In addition to this, the theology is also messy. It doesn’t seem to cohere. On the one hand, we are given the revelation of a good and just God. On the other, it seems that the Bible reveals to us a highly nuanced and confusing God. After Eli tried unsuccessfully to correct his sons, we are told that:

  • His sons, however, did not listen to their father’s rebuke, for it was the Lord’s will to put them to death. (2:25) 
How just can this be! It seems that the sons didn’t have a chance. Instead, it seems that God coerced them to sin so that He could punish them! This is not in character with a human myth. Instead, this reflects a theological tension reflected throughout the breadth of Scripture. We recall how God had hardened Pharaoh’s heart in order to accomplish His purposes, and how He gives people over to the corrupt desires of their hearts (Rom. 1:24-28).

However difficult that this might be to understand, this humanly troubling phenomenon reflects the divine consistency of the Bible rather than humanly constructed myths, created to justify a particular worldview.

The rough edges persist. God had chosen Samuel to be His prophet:

  • The Lord was with Samuel as he grew up, and he let none of Samuel’s [prophetic] words fall to the ground. And all Israel from Dan to Beersheba recognized that Samuel was attested as a prophet of the Lord. The Lord continued to appear at Shiloh, and there he revealed himself to Samuel through his word. (3:19-21)
At this time, Israel was under the control of the Philistines masters and revolted against them. Humanly, we would think that now, with the respect that Samuel had finally commanded through God’s validation of his ministry, things would be different. However, Israel was badly defeated. In a desperate attempt to gain their independence, Israel took the ultimate step. They again went to war against the Philistines, this time carrying the Ark of God into battle. Never had the Ark failed them. However, again they were routed, and the Ark was captured.

How could God allow such a thing to happen! This event is so unlike pagan mythology where so much emphasis is placed on rituals and objects. However, the God of the Bible cannot be coerced or manipulated by any human techniques, sacred objects or rituals. This is because the Israelite God is not a man-centered god but a God who transcends our control and manipulations.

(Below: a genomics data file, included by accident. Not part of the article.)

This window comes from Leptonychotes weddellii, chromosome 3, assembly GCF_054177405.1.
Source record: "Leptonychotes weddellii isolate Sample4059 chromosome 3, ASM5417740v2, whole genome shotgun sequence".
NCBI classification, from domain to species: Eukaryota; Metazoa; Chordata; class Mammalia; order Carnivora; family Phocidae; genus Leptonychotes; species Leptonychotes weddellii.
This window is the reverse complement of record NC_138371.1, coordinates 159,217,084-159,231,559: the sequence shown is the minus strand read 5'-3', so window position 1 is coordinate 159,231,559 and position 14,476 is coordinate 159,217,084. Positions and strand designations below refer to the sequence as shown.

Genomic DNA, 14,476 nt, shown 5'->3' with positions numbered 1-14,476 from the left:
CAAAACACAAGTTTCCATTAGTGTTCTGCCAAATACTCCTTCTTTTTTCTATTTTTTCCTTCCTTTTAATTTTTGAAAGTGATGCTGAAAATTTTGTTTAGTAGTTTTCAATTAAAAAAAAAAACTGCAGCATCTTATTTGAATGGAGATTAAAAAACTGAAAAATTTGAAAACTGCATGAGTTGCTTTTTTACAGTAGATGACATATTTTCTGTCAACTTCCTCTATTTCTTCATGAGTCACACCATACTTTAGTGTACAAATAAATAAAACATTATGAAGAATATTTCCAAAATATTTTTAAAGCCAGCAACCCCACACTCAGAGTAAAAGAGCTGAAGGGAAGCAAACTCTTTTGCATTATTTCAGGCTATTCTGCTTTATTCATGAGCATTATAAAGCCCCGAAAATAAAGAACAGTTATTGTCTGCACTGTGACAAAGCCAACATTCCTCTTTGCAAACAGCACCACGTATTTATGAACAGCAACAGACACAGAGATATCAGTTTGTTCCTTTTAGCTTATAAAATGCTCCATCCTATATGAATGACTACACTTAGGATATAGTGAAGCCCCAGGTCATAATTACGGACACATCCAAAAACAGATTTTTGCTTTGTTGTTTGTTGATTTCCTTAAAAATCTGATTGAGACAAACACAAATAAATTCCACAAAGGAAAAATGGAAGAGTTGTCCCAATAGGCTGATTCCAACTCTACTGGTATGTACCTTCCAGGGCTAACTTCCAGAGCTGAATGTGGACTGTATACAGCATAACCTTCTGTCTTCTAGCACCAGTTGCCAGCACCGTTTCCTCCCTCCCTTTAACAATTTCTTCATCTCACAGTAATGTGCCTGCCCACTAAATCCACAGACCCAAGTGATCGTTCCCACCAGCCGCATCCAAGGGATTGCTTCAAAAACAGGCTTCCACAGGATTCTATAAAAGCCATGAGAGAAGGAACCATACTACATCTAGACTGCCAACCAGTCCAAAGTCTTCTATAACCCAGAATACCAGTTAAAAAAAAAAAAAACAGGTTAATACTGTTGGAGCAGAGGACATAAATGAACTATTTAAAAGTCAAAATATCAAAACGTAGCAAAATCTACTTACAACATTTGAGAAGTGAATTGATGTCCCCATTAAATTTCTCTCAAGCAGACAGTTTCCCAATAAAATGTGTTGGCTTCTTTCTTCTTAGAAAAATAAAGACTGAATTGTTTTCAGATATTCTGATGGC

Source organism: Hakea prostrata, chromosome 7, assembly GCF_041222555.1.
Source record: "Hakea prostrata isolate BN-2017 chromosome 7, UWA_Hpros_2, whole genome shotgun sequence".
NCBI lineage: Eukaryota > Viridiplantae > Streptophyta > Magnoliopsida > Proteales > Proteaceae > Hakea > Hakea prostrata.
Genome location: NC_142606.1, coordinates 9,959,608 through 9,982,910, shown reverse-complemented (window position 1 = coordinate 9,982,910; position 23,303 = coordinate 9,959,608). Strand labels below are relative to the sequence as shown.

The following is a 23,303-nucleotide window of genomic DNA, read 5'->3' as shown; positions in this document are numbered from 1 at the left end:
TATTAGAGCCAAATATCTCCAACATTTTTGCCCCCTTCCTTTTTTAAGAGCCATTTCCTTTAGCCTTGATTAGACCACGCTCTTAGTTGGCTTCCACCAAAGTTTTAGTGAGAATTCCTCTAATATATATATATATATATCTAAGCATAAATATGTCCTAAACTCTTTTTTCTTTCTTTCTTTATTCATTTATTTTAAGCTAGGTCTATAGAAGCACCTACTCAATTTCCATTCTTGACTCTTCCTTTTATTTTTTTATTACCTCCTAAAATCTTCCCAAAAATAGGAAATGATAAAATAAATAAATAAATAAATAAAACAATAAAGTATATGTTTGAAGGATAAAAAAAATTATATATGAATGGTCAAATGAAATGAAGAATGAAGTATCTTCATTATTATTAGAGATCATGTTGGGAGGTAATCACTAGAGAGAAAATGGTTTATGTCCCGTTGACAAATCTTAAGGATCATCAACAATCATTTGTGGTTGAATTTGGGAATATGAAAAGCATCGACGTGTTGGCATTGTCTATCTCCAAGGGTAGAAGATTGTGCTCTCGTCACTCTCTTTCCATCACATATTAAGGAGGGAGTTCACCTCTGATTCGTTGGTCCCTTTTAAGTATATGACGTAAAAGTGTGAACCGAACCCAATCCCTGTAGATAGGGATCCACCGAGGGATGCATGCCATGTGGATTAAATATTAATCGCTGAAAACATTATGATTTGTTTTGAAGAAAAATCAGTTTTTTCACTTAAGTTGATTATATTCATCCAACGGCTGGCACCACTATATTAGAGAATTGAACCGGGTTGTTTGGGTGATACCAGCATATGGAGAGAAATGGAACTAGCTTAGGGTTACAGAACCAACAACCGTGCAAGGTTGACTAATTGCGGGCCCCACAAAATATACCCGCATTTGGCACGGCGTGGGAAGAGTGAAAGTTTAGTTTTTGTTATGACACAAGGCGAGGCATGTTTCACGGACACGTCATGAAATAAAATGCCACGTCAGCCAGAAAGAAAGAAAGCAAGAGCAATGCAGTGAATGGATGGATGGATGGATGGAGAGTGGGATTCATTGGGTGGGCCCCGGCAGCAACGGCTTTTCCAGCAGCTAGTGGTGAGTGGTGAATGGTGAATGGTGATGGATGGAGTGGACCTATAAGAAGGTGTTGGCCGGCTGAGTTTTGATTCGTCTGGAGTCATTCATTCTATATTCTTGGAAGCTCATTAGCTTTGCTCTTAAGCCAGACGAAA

Meanwhile, the Ark brought death to the Philistines. Finally, realizing that it had been a curse to them, they returned it to Israel.

Israel’s rejoicing was just what we would have anticipated. However, to our great embarrassment, in the midst of the rejoicing, God punished them severely because they didn’t rejoice in the prescribed manner:

  • But God struck down some of the inhabitants of Beth Shemesh, putting seventy of them to death because they looked into the ark of the Lord. The people mourned because of the heavy blow the Lord had dealt them. And the people of Beth Shemesh asked, “Who can stand in the presence of the Lord, this holy God?” (6:19-20)
God had turned viciously against His own people for what seems to have been a minor infraction. From a human point of view, God’s action was repignant and unacceptable – not the substance of myths. Also, so many of the Biblical accounts directly contrast the Old Testament Apocrypha where we encounter fully comprehendible, heart-warming, pious stories.